Fashion Week: WORLD back at Fashion Week!
Fashion Week: WORLD back at Fashion Week – it
ain’t hard to be avant-garde
The show was titled There is no depression in New Zealand - like the iconic Blam Blam Blam song – with designer Francis Hooper described it as WORLD’s antidote to “recession, depression and malaise.” It must be said that the depression theme also ties in nicely to co-founder Denise L’Estrange-Corbet’s recent autobiography launch – but no one has ever accused WORLD of being shy of promoting themselves.
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Image courtesy of Hilary Johnston.
Womenswear was first out and sat firmly at the classic end of the WORLD spectrum. Strong colour blocking against black in neatly tailored shapes was lent added interest via the use of black fur (loved the fur-bodiced empire line harem pant playsuit), beautiful black headpieces, and bright red satin touches like bow ties. Bows were deftly repeated every few outfits throughout the first section, and a white poplin bow cleverly transitioned into a subsection introducing that fabric.
Some have criticised WORLD’s quality of manufacture in the past but from the front row the tailoring looked immaculate – we particularly liked a cerise empire line ¾ coat.
Menswear debuted with an indigo velvet jacket – WORLD style their menswear beautifully and this outfit included slim jeans rolled at the ankle to reveal purple socks and red satin shoes. Lapels were adorned with rainbow coloured drug capsule brooches. The red satin accent theme was exuberantly extended in men’s hats – visors, hunting caps, a painter’s cap – and even little bags.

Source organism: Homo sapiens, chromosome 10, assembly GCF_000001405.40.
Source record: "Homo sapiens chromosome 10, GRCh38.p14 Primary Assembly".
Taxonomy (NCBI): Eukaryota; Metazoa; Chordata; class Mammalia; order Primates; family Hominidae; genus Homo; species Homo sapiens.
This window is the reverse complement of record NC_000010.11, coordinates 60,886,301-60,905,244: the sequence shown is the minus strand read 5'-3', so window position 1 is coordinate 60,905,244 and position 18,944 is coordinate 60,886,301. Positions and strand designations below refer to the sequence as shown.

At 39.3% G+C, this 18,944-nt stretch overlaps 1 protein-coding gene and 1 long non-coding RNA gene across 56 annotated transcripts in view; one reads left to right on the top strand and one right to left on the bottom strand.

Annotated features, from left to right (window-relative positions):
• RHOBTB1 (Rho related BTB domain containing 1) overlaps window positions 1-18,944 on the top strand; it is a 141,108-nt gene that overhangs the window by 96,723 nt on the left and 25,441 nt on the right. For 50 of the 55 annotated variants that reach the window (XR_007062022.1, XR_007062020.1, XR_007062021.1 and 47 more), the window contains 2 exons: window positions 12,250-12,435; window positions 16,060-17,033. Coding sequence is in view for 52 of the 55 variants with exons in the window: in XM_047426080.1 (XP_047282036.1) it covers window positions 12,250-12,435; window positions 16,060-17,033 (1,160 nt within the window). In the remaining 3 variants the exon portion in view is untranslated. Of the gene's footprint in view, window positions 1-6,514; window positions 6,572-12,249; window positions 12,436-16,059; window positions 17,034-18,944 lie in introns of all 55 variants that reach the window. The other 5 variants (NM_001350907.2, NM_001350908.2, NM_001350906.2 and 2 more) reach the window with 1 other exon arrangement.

A drapey, vibrantly coloured satin group made up the show’s mid section, with a purple sleeveless wrap dress looking both stunning and flattering. Jumbo cornelli and piping contrast on menswear showed there’s no paucity of ideas in the WORLD menswear camp, and were charmingly accessorized by pink satin roses at the “knot” of ties.
Full length black gowns were belted inside the back waist, leaving the backs free to float as semi-trains.
The much awaited finale was signalled by Swarovski crystals – first used to delicious effect just on the high heel of black courts; then sprinkled like stars on tights, then used more and more intensely until they covered an entire outfit. Some $30,000 worth of crystals were used, and with the exception of the completely covered suit, all were hand-applied. The section was just for the girls and Hooper explained that as depression antidotes “the boys get the drugs, the girls get the glitter,”
Brent Lawler’s makeup had subtly morphed from relatively natural at beginning, to futuristic. In fact subtlety was a signature of the whole show – this is a label that no longer needs to use its theatricality to get attention, its clothing and styling speak for themselves.
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